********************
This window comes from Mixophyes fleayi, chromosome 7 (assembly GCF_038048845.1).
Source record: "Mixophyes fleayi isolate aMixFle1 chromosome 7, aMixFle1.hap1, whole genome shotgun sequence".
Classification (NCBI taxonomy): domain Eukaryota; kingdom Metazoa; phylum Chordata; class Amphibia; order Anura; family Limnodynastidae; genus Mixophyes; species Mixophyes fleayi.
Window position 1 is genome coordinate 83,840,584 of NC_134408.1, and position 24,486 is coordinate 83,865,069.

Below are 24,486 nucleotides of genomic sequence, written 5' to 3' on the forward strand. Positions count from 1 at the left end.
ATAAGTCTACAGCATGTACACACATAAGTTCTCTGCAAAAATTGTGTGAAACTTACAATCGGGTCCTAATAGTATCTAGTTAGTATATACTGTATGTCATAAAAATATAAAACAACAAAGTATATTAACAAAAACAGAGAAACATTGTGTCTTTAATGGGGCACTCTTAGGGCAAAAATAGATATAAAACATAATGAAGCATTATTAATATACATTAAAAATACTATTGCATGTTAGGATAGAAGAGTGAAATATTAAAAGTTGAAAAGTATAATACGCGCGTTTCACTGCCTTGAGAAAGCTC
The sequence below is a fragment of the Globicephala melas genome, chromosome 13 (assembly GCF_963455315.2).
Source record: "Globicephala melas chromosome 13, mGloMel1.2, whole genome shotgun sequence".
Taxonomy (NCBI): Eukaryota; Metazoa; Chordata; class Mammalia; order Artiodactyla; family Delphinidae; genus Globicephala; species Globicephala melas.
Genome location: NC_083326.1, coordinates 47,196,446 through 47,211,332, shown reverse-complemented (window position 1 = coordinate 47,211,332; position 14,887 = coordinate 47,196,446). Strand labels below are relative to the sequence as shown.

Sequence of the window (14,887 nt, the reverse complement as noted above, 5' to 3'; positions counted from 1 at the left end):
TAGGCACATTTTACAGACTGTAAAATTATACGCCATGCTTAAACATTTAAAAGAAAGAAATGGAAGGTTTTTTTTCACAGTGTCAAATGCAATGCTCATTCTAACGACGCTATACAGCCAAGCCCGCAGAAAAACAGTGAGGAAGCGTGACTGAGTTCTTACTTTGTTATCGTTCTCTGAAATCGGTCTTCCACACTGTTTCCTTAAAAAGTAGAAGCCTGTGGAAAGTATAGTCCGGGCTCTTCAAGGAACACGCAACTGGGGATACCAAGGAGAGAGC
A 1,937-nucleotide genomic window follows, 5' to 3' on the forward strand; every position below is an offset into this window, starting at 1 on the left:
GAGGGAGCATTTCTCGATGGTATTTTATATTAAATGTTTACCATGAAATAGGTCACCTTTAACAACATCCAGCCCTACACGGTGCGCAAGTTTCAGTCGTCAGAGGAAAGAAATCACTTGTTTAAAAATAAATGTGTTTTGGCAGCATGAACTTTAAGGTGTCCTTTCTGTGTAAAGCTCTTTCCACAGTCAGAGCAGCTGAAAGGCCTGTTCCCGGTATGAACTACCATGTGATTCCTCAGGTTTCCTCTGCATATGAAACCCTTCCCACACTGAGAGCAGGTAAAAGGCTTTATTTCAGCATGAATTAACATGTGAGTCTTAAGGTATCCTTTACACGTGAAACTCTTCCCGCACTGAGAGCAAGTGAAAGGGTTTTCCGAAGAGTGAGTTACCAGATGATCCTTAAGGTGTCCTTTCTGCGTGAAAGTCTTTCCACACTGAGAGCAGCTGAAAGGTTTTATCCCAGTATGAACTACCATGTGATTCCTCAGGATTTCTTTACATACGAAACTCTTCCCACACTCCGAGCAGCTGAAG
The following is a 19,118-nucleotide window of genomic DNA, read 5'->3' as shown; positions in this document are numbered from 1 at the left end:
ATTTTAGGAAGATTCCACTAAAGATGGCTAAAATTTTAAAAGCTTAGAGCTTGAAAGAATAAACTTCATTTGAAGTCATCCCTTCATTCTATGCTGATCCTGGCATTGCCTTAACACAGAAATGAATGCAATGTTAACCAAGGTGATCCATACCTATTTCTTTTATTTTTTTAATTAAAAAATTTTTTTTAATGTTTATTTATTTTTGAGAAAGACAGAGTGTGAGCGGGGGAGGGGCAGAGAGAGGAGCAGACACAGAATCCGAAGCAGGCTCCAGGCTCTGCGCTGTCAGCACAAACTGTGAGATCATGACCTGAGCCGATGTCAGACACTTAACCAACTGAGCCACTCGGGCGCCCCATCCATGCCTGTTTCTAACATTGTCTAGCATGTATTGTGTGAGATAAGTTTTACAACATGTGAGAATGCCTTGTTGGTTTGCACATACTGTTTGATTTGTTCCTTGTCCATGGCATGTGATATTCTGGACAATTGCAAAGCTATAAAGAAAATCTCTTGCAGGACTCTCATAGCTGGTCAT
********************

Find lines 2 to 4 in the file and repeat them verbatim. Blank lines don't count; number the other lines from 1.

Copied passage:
Source record: "Mixophyes fleayi isolate aMixFle1 chromosome 7, aMixFle1.hap1, whole genome shotgun sequence".
Classification (NCBI taxonomy): domain Eukaryota; kingdom Metazoa; phylum Chordata; class Amphibia; order Anura; family Limnodynastidae; genus Mixophyes; species Mixophyes fleayi.
Window position 1 is genome coordinate 83,840,584 of NC_134408.1, and position 24,486 is coordinate 83,865,069.